evergreen mountain lookout.
    Section 4(a) authorizes the Secretary to acquire lands 
identified as ``Priority Acquisition Lands'' on the identified 
map and adjust the boundaries of the Snoqualmie National Forest 
and the Wild Sky Wilderness to encompass any land acquired 
pursuant to this section.
    Subsection (b) states that, consistent with section 5(a) of 
the Wilderness Act, the Secretary shall assure adequate to 
private inholdings within the Wild Sky Wilderness.
    Subsection (c) states that valuation of private lands shall 
be determined without reference to any restrictions on access 
or use which arise out of designation as a wilderness area as a 
result of this Act.
    Section 5 directs the Secretary to exchange certain lands 
with the Chelan County Public Utility District.


    The following estimate of costs of this measure has been 
provided by the Congressional Budget Office:

                                     U.S. Congress,
                               Congressional Budget Office,
                                    Washington, DC, August 1, 2003.
Hon. Pete V. Domenici,
Chairman, Committee on Energy and Natural Resources,
U.S. Senate, Washington, DC.
    Dear Mr. Chairman: The Congressional Budget Office has 
prepared the enclosed cost estimate for S. 391, the Wild Sky 
Wilderness Act of 2003.
    If you wish further details on this estimate, we will be 
pleased to provide them. The CBO staff contact is Megan 
                                         Robert A. Sunshine
                               (For Douglas Holtz-Eakin, Director).

S. 391--Wild Sky Wilderness Act of 2003

    Summary: S. 391 would designate the Wild Sky Wilderness on 
106,000 acres of federal lands within the Mount Baker-
Snoqualmie National Forest in Washington and would authorize 
the Secretary of Agriculture to acquire nonfederal lands and 
interests within the proposed wilderness. The bill would 
require the Secretary to prepare a plan to establish hiking 
trails within the proposed wilderness and report to the 
Congress on the implementation of that plan. Finally, S. 391 
would direct the Secretary to convey to a local public utility 
district a permanent easement to operate a snow-monitoring 
device on 1.82 acres of national forest land in exchange for 
roughly 372 acres of land owned by that district.
    CBO estimates that implementing S. 391 would cost $18 
million over the 2004-2008 period, assuming appropriation of 
the necessary amounts. The bill could affect direct spending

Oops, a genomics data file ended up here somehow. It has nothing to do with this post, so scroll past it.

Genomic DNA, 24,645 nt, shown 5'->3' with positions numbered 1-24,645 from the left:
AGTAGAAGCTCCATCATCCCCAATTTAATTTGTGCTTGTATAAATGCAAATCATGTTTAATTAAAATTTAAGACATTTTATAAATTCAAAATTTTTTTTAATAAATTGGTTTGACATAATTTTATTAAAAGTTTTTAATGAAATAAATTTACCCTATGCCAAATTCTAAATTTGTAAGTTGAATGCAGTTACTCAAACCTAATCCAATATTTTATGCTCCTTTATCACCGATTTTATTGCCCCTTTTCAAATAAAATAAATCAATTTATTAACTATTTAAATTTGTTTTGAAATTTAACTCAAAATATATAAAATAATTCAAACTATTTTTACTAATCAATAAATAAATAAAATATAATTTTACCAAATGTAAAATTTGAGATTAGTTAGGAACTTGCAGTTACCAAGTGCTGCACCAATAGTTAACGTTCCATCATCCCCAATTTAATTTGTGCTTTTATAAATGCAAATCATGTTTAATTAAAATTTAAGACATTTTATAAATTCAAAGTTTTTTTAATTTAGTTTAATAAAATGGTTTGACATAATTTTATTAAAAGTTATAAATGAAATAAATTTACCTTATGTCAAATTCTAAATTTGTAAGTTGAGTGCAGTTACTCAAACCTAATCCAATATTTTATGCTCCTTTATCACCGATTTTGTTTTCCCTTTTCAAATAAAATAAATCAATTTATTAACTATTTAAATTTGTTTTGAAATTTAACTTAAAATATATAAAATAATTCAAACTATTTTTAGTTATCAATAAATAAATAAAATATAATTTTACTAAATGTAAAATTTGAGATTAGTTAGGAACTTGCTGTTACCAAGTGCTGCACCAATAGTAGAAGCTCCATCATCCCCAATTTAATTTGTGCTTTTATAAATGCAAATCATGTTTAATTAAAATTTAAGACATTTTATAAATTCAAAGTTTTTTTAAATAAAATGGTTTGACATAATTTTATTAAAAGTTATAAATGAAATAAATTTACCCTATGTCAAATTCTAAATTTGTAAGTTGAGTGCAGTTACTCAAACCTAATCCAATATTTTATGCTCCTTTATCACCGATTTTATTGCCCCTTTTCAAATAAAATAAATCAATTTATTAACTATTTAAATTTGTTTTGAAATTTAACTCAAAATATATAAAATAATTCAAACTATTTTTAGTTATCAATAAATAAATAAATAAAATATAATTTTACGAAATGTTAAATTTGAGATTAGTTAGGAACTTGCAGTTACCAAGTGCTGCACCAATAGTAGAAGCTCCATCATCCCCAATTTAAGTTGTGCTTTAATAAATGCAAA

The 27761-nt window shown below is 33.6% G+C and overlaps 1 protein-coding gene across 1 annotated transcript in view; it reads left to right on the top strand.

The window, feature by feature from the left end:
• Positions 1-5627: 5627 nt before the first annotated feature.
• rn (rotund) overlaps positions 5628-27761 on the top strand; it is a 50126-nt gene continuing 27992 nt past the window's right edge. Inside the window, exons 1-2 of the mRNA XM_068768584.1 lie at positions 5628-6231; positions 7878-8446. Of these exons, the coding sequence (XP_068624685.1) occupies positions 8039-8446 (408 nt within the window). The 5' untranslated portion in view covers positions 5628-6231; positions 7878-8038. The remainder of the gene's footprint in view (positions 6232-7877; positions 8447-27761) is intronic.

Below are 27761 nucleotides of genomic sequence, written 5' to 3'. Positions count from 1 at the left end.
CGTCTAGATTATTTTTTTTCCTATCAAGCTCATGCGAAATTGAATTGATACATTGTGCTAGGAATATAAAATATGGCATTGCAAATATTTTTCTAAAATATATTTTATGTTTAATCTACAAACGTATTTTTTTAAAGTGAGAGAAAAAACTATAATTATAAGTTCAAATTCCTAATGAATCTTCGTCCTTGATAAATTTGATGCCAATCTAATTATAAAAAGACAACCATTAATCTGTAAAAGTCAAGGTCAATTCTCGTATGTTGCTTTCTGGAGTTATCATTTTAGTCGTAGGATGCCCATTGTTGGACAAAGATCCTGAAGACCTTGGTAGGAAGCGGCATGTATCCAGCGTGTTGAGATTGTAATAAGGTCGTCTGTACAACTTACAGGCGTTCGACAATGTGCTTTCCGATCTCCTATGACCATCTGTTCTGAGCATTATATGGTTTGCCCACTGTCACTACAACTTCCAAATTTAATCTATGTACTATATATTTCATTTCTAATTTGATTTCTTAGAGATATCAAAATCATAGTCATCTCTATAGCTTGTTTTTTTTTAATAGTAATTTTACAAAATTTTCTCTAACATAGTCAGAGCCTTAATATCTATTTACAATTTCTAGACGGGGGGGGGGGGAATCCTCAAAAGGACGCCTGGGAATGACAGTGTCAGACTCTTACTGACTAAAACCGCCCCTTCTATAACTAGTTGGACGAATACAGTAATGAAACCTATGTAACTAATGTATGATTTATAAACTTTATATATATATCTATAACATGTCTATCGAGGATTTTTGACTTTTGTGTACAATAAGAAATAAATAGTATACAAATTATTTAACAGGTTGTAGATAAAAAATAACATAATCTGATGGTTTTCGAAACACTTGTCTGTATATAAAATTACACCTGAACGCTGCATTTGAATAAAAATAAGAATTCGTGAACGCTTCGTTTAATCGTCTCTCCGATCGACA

(including offsetting receipts), but we estimate that any such 
effects would be negligible. S. 391 contains no 
intergovernmental or private-sector mandates as defined in the 
Unfunded Mandates Reform Act (UMRA) and would impose no costs 
on state, local, or tribal governments.
    Estimated cost to the Federal Government: The estimated 
budgetary impact of S. 391 is shown in the following table. The 
costs of this legislation fall within budget function 300 
(natural resources and environment).

                                                                         By fiscal year, millions of dollars
                                                                       2004     2005     2006     2007     2008
                                  CHANGES IN SPENDING SUBJECT TO APPROPRIATION

Estimated authorization level......................................        7        5        5        1        0
Estimated outlays..................................................        7        5        4        1        1

    Basis of estimate: CBO estimates that implementing S. 391 
would cost $18 million over the 2004-2008 period, assuming 
appropriation of the necessary amounts. We also estimate that 
the bill could increase direct spending, but that any such 
effects would not be significant in any year. For this 
estimate, CBO assumes that S. 391 will be enacted near the 
start of fiscal year 2004 and that necessary funds will be 
provided near the start of each year. Estimates of outlays are 
based on historical spending patterns for similar activities.

Spending subject to appropriation